The same emissions that cause global warming also increase levels of air pollution, which is a problem that human society already has extensive experience with and data from.6 Cities such as Los Angeles, Mexico City, Athens, and Beijing all have a history of dealing with air pollution and its health consequences, and there is by now substantial data on the effect of air pollution on human health. It is known that the increased ozone levels, which are a consequence of air pollution, end up causing increased levels of respiratory disease, exacerbate asthma, and cause cardiovascular problems. Some of the consequences of increased air pollution can be managed by reducing exposure—filters and masks will become ubiquitous, and we expect that this will motivate development of new technologies to improve air quality, particularly indoors, and to protect individuals from unhealthy air in the outdoors. There are opportunities for geo-engineering here—massive air filtration systems placed on top of buildings which scrub the air in entire neighborhoods, for example. Another option may be the construction of large domes which enclose entire towns and provide filtered air for the occupants. At the level of individual homes, one can expect that people will begin to live in sealed environments and each home will have its own air quality control and filtration system. Possibly some of these will be bio-engineered and use living organisms such as bacteria, algae, or plants which have been engineered to improve air quality.

These efforts to control exposure will help manage the consequences of increased air pollution, but it seems inevitable that levels of respiratory disease will increase and that we will see increasing populations of individuals with compromised breathing and damage to lung tissue. Therefore, there is also a need to develop new treatments for pulmonary disease. This suggests that increased investment in regenerative medicine—to understand the basic biology of lung development, the cell types, pathways, and molecules involved, and how they can be manipulated to promote repair of damaged tissue—should be a societal priority. We can imagine that advances in regenerative medicine will play a role in mitigating the effects of these diseases—for example by finding ways to reverse oxidative damage to lungs and perhaps repair cardiovascular damage, thus lowering the burden of disease due to global warming.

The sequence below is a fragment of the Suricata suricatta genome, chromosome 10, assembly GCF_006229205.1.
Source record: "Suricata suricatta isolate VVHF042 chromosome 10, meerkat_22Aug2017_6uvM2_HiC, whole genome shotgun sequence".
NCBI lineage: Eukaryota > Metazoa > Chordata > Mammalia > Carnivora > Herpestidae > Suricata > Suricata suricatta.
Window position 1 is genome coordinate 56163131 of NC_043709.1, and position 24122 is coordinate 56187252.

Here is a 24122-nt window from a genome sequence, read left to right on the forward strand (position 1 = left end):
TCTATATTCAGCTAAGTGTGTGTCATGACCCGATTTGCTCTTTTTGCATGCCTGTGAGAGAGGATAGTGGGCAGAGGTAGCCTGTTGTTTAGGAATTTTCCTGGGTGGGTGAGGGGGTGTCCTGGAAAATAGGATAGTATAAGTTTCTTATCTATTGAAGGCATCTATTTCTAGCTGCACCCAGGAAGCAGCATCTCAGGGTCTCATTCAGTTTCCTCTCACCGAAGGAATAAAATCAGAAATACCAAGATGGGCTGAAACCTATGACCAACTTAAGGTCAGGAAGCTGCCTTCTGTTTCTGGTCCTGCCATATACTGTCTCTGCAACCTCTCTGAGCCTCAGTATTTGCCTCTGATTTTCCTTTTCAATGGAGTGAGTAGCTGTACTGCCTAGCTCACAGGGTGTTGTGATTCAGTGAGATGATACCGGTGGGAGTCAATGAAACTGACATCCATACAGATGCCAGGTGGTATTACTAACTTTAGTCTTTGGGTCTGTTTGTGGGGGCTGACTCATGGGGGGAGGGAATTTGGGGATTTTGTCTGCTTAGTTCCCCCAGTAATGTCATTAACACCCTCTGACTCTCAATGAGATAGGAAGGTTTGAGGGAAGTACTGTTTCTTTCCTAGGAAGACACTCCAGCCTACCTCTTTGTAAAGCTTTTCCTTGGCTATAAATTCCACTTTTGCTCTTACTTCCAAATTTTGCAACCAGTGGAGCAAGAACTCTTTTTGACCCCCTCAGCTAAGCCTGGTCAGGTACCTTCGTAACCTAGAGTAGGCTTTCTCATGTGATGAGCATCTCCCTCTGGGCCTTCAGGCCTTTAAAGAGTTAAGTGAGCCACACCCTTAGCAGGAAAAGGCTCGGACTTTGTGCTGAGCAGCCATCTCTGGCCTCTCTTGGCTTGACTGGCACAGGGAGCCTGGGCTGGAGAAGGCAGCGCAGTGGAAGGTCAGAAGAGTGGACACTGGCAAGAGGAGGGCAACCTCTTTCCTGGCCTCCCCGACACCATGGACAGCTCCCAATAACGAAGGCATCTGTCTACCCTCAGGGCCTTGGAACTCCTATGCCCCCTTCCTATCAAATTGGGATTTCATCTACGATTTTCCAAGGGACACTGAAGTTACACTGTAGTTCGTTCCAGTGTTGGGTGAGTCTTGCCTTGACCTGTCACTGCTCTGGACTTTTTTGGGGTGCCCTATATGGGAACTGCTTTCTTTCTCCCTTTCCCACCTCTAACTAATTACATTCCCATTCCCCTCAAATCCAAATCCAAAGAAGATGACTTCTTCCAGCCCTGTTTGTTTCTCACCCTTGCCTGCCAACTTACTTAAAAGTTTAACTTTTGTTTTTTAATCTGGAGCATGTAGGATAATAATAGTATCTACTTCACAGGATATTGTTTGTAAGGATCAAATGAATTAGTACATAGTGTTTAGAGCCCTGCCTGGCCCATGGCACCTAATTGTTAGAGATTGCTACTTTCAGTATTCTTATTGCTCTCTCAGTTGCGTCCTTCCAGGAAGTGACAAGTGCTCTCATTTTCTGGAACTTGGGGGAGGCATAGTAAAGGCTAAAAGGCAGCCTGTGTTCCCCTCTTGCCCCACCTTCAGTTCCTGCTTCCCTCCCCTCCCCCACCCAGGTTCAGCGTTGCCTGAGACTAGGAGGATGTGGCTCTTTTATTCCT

Asthma is an already widespread respiratory disease whose incidence and severity will increase dramatically. We will need better treatments for asthma as well as new diagnostic monitors to know when to be taking medicine, perhaps even proactively based on environment or early symptoms. These are all opportunities for the development of new bioengineered devices, new therapeutics, and better understanding of the clinical aspects of the disease.

Another direct health consequence of global warming will be a dramatic increase in environmental allergies. The Union of Concerned Scientists explains it this way: “Three main factors related to climate change fuel increases in allergens. Carbon dioxide, the heat-trapping gas that is the primary cause of our warming planet, increases the growth rate of many plants and increases the amount and potency of pollen. Rising temperatures extend the growing season and the duration of allergy season. And an extended spring season alters the amounts of blooms and fungal spores that are known to exacerbate allergy symptoms.”1 While this increase in environmental allergies is not expected to be life-threatening, it will have an enormous economic cost. Currently, it is estimated that about 60 million Americans are affected by allergic disease, making it the third leading chronic disease for the under-45 age group. The costs of allergies in the United States reach nearly $20 billion per year and result in roughly 6 million school and work days lost per year as well as 16 million doctors visits per year.7 If allergies increase ten-fold, this becomes $200 billion per year—well above the peak yearly cost of the Iraq War.

Currently we lack all but the simplest understanding of how allergies are caused. Treatment has largely been empirical and is based either on treating the symptoms or by controlled exposure to the allergens for desensitization. Therefore, it would be prudent to invest in basic research in immunology as well as in clinical studies related to allergies. There are hints of novel treatments already, which should be further explored and brought to market. One dramatic example of this is a novel biologic drug developed by the biotechnology company Regeneron. Regeneron has developed an antibody-based therapeutic against the environmental allergen cat whiskers. Allergic individuals treated with these antibodies showed a dramatic decrease in allergy symptoms and allergic response.8 These results, while the result of only a small clinical trial, provide a blueprint for a class of therapeutics aimed at treating allergies and reducing the economic cost of allergies in the world economy.